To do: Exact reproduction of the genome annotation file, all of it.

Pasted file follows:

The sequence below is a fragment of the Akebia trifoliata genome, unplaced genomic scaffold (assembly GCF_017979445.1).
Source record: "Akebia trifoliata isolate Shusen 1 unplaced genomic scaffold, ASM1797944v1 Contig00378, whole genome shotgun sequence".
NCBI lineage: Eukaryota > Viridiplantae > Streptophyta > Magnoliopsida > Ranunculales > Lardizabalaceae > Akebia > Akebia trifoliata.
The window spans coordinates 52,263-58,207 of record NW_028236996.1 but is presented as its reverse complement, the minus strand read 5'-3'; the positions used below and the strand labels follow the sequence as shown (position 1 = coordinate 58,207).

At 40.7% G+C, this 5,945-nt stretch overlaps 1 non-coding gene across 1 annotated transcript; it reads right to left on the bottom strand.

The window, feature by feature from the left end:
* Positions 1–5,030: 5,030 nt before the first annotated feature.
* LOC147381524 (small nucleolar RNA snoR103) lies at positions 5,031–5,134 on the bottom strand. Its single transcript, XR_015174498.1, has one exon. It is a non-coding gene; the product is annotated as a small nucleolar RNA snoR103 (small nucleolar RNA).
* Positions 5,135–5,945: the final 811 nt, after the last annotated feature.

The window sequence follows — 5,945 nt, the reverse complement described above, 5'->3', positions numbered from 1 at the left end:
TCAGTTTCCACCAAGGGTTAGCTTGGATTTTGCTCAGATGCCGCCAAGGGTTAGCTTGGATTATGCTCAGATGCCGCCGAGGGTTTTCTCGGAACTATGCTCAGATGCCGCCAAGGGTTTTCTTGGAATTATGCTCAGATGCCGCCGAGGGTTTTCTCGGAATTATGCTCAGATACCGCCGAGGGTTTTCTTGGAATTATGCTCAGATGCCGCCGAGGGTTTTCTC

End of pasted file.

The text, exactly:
The sequence below is a fragment of the Akebia trifoliata genome, unplaced genomic scaffold (assembly GCF_017979445.1).
Source record: "Akebia trifoliata isolate Shusen 1 unplaced genomic scaffold, ASM1797944v1 Contig00378, whole genome shotgun sequence".
NCBI lineage: Eukaryota > Viridiplantae > Streptophyta > Magnoliopsida > Ranunculales > Lardizabalaceae > Akebia > Akebia trifoliata.
The window spans coordinates 52,263-58,207 of record NW_028236996.1 but is presented as its reverse complement, the minus strand read 5'-3'; the positions used below and the strand labels follow the sequence as shown (position 1 = coordinate 58,207).

At 40.7% G+C, this 5,945-nt stretch overlaps 1 non-coding gene across 1 annotated transcript; it reads right to left on the bottom strand.

The window, feature by feature from the left end:
* Positions 1–5,030: 5,030 nt before the first annotated feature.
* LOC147381524 (small nucleolar RNA snoR103) lies at positions 5,031–5,134 on the bottom strand. Its single transcript, XR_015174498.1, has one exon. It is a non-coding gene; the product is annotated as a small nucleolar RNA snoR103 (small nucleolar RNA).
* Positions 5,135–5,945: the final 811 nt, after the last annotated feature.

The window sequence follows — 5,945 nt, the reverse complement described above, 5'->3', positions numbered from 1 at the left end:
TCAGTTTCCACCAAGGGTTAGCTTGGATTTTGCTCAGATGCCGCCAAGGGTTAGCTTGGATTATGCTCAGATGCCGCCGAGGGTTTTCTCGGAACTATGCTCAGATGCCGCCAAGGGTTTTCTTGGAATTATGCTCAGATGCCGCCGAGGGTTTTCTCGGAATTATGCTCAGATACCGCCGAGGGTTTTCTTGGAATTATGCTCAGATGCCGCCGAGGGTTTTCTC